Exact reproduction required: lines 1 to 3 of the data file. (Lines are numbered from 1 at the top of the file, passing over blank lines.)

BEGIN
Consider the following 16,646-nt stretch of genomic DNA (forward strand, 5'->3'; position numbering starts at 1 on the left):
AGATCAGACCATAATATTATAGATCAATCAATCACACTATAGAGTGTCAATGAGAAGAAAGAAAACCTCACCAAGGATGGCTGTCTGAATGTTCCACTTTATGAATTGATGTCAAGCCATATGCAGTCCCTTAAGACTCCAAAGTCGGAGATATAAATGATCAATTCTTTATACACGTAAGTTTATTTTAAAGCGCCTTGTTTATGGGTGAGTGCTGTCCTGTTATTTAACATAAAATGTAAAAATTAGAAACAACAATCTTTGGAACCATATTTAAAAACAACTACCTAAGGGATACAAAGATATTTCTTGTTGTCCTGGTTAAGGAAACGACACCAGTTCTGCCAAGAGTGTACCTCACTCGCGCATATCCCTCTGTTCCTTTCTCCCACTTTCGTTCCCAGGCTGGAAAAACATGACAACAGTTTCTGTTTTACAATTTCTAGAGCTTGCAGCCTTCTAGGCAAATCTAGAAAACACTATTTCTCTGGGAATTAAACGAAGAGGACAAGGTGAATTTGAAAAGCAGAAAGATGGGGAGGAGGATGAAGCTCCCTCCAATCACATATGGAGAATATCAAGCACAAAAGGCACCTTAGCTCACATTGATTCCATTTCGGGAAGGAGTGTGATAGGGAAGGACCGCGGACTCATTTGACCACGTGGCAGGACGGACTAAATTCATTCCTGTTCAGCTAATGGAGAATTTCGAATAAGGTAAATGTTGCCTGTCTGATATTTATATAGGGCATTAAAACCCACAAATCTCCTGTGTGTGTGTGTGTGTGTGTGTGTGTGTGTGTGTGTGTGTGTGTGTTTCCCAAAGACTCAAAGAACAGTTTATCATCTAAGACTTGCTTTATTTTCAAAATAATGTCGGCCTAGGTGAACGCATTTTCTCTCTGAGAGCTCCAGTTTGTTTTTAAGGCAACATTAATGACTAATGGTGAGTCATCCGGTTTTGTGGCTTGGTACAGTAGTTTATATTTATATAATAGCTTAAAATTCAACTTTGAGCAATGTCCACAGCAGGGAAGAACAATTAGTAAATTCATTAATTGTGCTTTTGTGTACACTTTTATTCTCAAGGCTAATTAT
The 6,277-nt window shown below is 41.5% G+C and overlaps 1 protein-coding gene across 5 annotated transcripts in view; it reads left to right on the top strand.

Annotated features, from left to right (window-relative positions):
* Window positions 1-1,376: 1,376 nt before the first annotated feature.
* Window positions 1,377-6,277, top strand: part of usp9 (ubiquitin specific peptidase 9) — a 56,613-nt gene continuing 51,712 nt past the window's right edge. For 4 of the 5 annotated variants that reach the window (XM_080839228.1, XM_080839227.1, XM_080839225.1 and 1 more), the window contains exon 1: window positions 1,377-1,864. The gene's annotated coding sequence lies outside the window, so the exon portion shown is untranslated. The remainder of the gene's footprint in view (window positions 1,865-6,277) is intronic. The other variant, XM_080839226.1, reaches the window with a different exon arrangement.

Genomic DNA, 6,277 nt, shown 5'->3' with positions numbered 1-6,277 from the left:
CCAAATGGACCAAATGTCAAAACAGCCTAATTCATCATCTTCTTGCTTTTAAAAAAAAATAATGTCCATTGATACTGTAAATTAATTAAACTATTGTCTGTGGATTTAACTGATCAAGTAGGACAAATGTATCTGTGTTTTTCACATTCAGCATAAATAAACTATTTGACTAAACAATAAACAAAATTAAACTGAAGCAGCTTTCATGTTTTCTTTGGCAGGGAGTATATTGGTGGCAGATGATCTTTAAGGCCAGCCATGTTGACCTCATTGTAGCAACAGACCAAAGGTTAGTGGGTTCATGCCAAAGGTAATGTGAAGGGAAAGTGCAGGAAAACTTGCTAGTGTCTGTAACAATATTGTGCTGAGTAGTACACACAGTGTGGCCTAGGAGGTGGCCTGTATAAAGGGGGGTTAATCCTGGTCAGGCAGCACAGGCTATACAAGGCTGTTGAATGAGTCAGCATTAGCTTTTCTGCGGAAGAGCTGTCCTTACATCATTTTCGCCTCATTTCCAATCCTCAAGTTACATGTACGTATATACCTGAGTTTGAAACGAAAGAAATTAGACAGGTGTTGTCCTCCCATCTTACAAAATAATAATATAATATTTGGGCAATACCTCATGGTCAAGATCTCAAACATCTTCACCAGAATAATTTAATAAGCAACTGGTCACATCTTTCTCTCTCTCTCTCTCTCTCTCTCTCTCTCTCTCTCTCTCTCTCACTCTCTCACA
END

Consider the following 16,646-nt stretch of genomic DNA (forward strand, 5'->3'; position numbering starts at 1 on the left):
AGATCAGACCATAATATTATAGATCAATCAATCACACTATAGAGTGTCAATGAGAAGAAAGAAAACCTCACCAAGGATGGCTGTCTGAATGTTCCACTTTATGAATTGATGTCAAGCCATATGCAGTCCCTTAAGACTCCAAAGTCGGAGATATAAATGATCAATTCTTTATACACGTAAGTTTATTTTAAAGCGCCTTGTTTATGGGTGAGTGCTGTCCTGTTATTTAACATAAAATGTAAAAATTAGAAACAACAATCTTTGGAACCATATTTAAAAACAACTACCTAAGGGATACAAAGATATTTCTTGTTGTCCTGGTTAAGGAAACGACACCAGTTCTGCCAAGAGTGTACCTCACTCGCGCATATCCCTCTGTTCCTTTCTCCCACTTTCGTTCCCAGGCTGGAAAAACATGACAACAGTTTCTGTTTTACAATTTCTAGAGCTTGCAGCCTTCTAGGCAAATCTAGAAAACACTATTTCTCTGGGAATTAAACGAAGAGGACAAGGTGAATTTGAAAAGCAGAAAGATGGGGAGGAGGATGAAGCTCCCTCCAATCACATATGGAGAATATCAAGCACAAAAGGCACCTTAGCTCACATTGATTCCATTTCGGGAAGGAGTGTGATAGGGAAGGACCGCGGACTCATTTGACCACGTGGCAGGACGGACTAAATTCATTCCTGTTCAGCTAATGGAGAATTTCGAATAAGGTAAATGTTGCCTGTCTGATATTTATATAGGGCATTAAAACCCACAAATCTCCTGTGTGTGTGTGTGTGTGTGTGTGTGTGTGTGTGTGTGTGTGTGTGTTTCCCAAAGACTCAAAGAACAGTTTATCATCTAAGACTTGCTTTATTTTCAAAATAATGTCGGCCTAGGTGAACGCATTTTCTCTCTGAGAGCTCCAGTTTGTTTTTAAGGCAACATTAATGACTAATGGTGAGTCATCCGGTTTTGTGGCTTGGTACAGTAGTTTATATTTATATAATAGCTTAAAATTCAACTTTGAGCAATGTCCACAGCAGGGAAGAACAATTAGTAAATTCATTAATTGTGCTTTTGTGTACACTTTTATTCTCAAGGCTAATTAT
The 6,277-nt window shown below is 41.5% G+C and overlaps 1 protein-coding gene across 5 annotated transcripts in view; it reads left to right on the top strand.